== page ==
trary, and importunate, and selfish in the demand. Demand itself repels them, because they do not understand it. They think of the Supreme Being in this attitude, somewhat as they would of a man, if he stood before them, saying, “Love me, give me your heart, upon pain of my displeasure and of long-enduring Fenal miseries for your disobedience.” Divine goodness, thus regarded, does not, and cannot, steal into the heart, as the excellence of a human being does. And this, I say, is a mistake. Divine goodness, thus regarded, is mistaken-misapprehended altogether. There is not so much that is personal in God's claim for our hearts as there is in man's claim. It does not so much concern him, if I may speak so, that we should love him personally, as it concerns man that we should love him personally. He is not dependent on our love, as man is dependent upon it. The command which he lays upon us to love him, is but a part of the command to love all goodness. He equally commands us to love one another. Nay, he has graciously represented the want of love to one another as the evidence of want of love to him. He has thus, in a sense, identified these affections; and thus taught us, that an affection for excellence, whether in himself or in his creatures, is essentially the affection that he demands. The demand for our love, which the Infinite Being addresses to us, is infinitely generous. He requires us to love all goodness-to love it alike in himself and in others to love goodness for goodness' sake-to love it because it is just that we should love it, because it is right, because it is for our welfare, because, in one word, it is all our excellence and all our happiness. D isini..

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I must not dwell longer upon these mistakes ; but, in leaving this topic, let me exhort every one to endeavour to correct them. With many this will require a frequent, an almost constant effort. The influence of early education or of later error; theology, superstition, and sin, have so overshadowed their path, that they must not expect to see the light without much faithful endeavour. Let them be entreated by ererything most precious to them, to make it. And thus let them make the endeavour. Let them see God in everything that they lawfully admire and love. If there be any goodliness and loveliness in the world; if there be anything dear and delightful in the excellence of good men; if heaven from its majestie heights, if earth from its lowly beauty, sends one sweet or one sublime thought into your mind—think, that this is a manifestation of the everbeautiful, ever-blessed perfection of God. Think, I say emphatically, and let not your mind sleep think for ever, that the whole universe of glory and beauty is one revelation of God: Think thus, I say,—thus faithfully and perseveringly; and you will find that no strength nor freedom of emotion in the world is like the freedom and strength of devotion; that no joy, no rapture on earth, is like the joy, the rapture of piety!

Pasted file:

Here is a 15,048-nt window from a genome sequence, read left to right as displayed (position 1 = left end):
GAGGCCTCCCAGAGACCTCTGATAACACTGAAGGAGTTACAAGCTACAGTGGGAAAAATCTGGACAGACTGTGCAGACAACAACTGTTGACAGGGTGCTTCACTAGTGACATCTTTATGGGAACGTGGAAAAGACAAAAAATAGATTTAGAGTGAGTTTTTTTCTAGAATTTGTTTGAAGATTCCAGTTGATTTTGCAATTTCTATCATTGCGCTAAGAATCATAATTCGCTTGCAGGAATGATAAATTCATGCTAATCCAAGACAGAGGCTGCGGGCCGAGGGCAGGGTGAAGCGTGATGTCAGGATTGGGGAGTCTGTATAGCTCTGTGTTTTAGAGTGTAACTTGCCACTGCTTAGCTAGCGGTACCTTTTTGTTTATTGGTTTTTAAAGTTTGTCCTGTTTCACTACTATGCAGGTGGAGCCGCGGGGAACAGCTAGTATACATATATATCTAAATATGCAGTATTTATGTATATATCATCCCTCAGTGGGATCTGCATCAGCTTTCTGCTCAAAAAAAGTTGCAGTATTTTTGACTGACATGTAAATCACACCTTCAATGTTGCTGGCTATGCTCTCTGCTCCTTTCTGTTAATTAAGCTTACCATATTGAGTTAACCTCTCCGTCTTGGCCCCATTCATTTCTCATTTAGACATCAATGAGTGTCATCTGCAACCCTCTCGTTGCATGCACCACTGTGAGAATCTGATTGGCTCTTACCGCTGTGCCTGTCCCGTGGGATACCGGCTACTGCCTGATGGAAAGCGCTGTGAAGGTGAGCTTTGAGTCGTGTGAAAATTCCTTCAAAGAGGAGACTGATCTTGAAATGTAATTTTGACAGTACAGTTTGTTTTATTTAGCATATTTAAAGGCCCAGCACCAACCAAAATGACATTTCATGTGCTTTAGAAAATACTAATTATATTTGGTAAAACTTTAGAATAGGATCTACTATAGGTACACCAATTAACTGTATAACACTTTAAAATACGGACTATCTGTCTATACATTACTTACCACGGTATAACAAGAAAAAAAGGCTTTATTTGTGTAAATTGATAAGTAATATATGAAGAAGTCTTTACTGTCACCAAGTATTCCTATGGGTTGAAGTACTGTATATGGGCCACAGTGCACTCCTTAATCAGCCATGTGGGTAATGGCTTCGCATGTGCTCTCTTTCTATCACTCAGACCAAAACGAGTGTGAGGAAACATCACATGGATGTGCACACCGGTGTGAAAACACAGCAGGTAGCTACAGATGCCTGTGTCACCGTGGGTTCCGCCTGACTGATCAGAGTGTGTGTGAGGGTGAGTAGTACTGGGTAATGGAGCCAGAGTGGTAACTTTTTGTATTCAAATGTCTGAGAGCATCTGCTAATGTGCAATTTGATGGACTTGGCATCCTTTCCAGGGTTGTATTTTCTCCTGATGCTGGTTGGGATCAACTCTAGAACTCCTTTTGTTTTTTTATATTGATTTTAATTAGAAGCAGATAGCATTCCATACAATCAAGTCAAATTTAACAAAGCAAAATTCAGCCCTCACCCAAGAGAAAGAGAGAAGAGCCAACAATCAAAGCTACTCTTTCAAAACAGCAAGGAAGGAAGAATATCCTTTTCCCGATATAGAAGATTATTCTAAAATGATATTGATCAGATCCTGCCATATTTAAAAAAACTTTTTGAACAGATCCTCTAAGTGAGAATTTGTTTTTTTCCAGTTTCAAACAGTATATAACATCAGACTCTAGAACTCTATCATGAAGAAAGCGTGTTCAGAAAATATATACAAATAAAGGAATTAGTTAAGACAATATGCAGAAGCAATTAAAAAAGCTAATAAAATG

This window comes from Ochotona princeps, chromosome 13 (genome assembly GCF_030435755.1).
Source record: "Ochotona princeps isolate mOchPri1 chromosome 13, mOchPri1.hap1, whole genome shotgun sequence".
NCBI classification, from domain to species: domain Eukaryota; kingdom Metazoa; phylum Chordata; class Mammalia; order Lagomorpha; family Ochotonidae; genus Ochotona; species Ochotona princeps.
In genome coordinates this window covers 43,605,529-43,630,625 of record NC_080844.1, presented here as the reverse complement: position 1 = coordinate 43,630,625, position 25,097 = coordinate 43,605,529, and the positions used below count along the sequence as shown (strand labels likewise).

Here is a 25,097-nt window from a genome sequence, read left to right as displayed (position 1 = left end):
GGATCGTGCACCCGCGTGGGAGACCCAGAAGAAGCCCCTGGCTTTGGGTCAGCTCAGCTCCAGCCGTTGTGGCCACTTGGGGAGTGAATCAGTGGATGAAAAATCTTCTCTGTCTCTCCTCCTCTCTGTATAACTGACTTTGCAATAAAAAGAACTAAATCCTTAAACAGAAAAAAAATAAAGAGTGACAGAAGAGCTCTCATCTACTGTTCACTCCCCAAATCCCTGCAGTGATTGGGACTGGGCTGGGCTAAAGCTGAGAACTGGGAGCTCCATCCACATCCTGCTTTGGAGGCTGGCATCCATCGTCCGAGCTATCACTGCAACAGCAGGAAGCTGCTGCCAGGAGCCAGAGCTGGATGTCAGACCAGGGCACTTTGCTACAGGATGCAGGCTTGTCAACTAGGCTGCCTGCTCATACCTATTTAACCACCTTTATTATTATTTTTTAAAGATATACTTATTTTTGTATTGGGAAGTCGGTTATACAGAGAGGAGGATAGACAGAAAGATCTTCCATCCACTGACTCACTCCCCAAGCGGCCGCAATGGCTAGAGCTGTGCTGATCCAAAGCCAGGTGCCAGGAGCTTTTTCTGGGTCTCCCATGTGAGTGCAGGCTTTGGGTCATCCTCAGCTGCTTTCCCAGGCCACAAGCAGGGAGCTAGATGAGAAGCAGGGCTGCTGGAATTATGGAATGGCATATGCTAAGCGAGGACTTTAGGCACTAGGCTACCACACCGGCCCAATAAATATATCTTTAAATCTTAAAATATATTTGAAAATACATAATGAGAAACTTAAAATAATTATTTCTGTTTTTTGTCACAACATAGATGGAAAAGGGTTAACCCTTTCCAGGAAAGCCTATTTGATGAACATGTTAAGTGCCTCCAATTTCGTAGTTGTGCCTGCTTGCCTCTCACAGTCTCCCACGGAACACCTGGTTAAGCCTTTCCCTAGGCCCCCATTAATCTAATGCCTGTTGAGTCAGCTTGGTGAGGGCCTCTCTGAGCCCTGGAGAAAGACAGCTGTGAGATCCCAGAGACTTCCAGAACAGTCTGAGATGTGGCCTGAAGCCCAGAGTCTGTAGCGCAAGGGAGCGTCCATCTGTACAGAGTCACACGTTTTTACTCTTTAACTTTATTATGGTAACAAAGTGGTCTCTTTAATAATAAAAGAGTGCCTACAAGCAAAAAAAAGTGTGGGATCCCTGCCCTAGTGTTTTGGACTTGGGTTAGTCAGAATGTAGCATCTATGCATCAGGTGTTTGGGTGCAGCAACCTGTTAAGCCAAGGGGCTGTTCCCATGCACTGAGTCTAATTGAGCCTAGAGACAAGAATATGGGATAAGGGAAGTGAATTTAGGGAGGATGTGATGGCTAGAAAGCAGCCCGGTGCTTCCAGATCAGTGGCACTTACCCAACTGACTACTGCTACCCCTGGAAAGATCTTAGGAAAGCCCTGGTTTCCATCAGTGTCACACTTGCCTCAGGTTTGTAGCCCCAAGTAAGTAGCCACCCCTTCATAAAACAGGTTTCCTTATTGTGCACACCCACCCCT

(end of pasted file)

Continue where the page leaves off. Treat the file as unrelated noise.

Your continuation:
EZEKIEL XXXVI. 26. And I will give you a heart of flesh.

My object in the present discourse is to offer some remarks upon the remedies for the want of religious insensibility, or upon the means and principles of its culture.

And in entering upon this subject, I would say, that much is to be done by a correction of those mistakes which have been already mentioned. Let then something, I would venture to say, of this vehement demand for feeling be abated. Let not the feelings of religion be subjected to perpetual importunity, any more than the feelings of friendship, or of family affection. Let not feeling be made to occupy a place in religion that does not belong to it, as if it were the only thing and every thing--thus drawing away attention from the principles that are necessary to give it permanency, from the soil that must nourish, and the basis that must support it. Let not religious feeling be appealed to in a way to impair its simplicity, disinterestedness, and purity.

In the next place, let the common mistakes about the nature and signs of religious sensibility be corrected. Let all excess and extravagance be checked as much as possible; and especially let those who would cultivate